Q: Dear Tom and Ray:

I'm 16 years old and have about $3,000 to buy a used car. I am looking for something that will be safe and reliable. I have been looking at '83 to '86 Volvos and small trucks. What do you think?

-- Trevor

A: TOM: "Safe," "reliable" and $3,000, huh? That's a tough combination.

RAY: But I think you're on the right track with the Volvo. An older Volvo will certainly be safe, and can be had for 3,000 bucks.

TOM: But it won't be all that reliable. Nor will it be cheap to fix. So I'd look for a $2,000 Volvo and put a thousand bucks aside for the inevitable repairs. You'll end up with an older, more beat-up Volvo. But, truthfully, how would you even know?

RAY: Another option is to see if your folks--in the interests of getting you into a safe car--are willing to let you spend all $3,000 on the car, and then help you out with a repair fund.

TOM: Now, if you happen to live where it snows, you should immediately forget everything we just said. Old Volvos happen to be among the world's worst cars in snow. So if you live in the Snow Belt, you're going to have to look for a front-wheel-drive car. And in that case we'd suggest something like a late-'80s or early-'90s Ford Taurus.

RAY: It's not quite as hefty and safe as a Volvo, but it's a substantial car. And starting around 1990, all Tauruses came with driver-side air bags (they were among the first models to have one standard), which will provide you with some additional crash protection. They're also fairly reliable--as 10-year-old cars go--and relatively cheap, especially if you find one of those blue or silver ones with the paint that's peeled off!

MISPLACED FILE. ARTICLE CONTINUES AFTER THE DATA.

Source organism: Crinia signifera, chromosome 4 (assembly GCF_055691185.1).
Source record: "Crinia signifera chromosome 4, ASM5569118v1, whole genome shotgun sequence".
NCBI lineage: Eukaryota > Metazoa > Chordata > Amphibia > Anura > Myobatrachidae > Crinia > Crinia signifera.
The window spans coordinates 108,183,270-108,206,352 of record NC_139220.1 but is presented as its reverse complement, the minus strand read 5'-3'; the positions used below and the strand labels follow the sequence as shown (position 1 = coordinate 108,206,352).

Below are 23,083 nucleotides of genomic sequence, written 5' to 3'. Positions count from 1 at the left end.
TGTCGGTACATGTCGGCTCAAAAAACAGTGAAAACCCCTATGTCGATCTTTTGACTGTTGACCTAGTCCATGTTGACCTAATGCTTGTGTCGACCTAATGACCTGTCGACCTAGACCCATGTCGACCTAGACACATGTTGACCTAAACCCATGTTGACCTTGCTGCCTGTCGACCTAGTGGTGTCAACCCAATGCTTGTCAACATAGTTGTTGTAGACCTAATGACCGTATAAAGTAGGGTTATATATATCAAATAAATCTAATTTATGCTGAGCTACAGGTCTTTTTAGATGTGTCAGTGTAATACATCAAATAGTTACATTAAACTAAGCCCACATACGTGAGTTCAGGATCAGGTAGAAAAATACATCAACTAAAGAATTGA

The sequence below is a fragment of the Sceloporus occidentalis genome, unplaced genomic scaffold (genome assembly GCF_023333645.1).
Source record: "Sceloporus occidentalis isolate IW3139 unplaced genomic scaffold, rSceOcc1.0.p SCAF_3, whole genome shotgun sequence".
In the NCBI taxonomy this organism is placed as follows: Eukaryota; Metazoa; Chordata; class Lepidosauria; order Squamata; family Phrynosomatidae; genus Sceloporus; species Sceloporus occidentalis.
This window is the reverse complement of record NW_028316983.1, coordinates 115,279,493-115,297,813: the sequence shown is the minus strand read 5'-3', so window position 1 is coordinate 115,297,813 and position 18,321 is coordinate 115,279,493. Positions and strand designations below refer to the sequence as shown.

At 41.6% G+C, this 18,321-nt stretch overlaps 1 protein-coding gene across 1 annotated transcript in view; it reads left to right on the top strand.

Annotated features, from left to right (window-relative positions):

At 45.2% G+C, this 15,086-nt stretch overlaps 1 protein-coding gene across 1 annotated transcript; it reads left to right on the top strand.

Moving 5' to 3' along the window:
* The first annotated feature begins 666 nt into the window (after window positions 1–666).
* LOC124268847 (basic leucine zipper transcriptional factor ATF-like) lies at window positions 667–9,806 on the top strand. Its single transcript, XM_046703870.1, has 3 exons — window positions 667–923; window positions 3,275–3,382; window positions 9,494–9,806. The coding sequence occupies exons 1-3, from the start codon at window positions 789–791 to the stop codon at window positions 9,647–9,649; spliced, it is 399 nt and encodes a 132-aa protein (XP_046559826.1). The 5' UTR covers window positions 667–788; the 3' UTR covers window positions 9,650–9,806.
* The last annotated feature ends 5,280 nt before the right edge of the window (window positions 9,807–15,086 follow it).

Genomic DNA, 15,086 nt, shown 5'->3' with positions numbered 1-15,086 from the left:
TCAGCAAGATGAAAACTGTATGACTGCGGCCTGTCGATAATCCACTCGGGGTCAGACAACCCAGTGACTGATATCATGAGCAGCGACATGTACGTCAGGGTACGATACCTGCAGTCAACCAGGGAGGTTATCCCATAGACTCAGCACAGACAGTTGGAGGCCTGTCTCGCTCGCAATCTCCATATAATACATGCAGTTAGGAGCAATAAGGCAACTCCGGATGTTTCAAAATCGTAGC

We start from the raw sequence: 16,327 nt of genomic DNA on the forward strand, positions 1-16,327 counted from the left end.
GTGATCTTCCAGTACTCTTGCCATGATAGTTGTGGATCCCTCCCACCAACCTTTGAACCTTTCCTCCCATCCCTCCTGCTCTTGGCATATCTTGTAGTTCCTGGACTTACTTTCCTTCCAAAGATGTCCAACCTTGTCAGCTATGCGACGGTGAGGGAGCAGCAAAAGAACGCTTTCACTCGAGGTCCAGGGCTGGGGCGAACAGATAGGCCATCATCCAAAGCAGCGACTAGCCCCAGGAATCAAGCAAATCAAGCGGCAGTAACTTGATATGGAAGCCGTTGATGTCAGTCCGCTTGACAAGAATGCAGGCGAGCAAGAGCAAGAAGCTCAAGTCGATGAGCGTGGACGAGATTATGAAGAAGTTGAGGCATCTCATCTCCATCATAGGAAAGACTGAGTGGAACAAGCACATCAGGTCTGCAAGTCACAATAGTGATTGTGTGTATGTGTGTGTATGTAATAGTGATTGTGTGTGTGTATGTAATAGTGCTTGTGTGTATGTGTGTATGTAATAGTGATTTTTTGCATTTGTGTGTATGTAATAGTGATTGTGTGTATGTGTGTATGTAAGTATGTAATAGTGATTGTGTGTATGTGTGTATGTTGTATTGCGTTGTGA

TOM: Now, we should issue you one final warning, Trevor: You won't get any dates with either of these cars. But what do we look like, miracle workers? You want "safe," "reliable," $3,000 and "babe magnet"? C'mon!

Dear Tom and Ray:

I purchased a 1984 four-cylinder Toyota Camry, and I love the car. However, one thing is driving me crazy: The accelerator is so lightly sprung that you cannot let your foot rest against the gas pedal without the car accelerating. When driving, I was spending more time keeping my foot off the pedal than on. This made my whole right leg ache. So I hooked up a stronger return spring under the hood on the carburetor linkage, and now the pedal feels great! My concern is this: Will this extra tension mess up the automatic choke and the cruise control?

--Charlie

TOM: I can say without a shadow of a doubt that your new spring will not harm the automatic choke one bit, Charlie. How can I be so sure? Because you don't have an automatic choke. You don't have carburetor linkage, either. This car is fuel-injected. And that's exactly why your new spring won't hurt anything.

RAY: The warm-up mode and the cruise control both work on a feedback system controlled by the car's computer. So if you set the cruise control to 55 and the car is only going 45, the computer will adjust the throttle position until the vehicle speed-sensor says the car is going 55, no matter how stiff the throttle spring is (within reason).

TOM: And the same is true during warm-up mode. If the computer wants the engine to be running at 1,800 rpm for the first 90 seconds, it bypasses the throttle entirely and increases the rpm by opening the idle air control.

RAY: There is only one thing to be concerned about, Charlie. You want to make sure that your new spring doesn't interfere with the free operation of the throttle in any way. If the throttle linkage were to get caught up in the spring, it could be very exciting--especially if it happens at high speed. So have a mechanic check that out very carefully, okay?

Got a question about cars? Write to Click and Clack in care of this newspaper.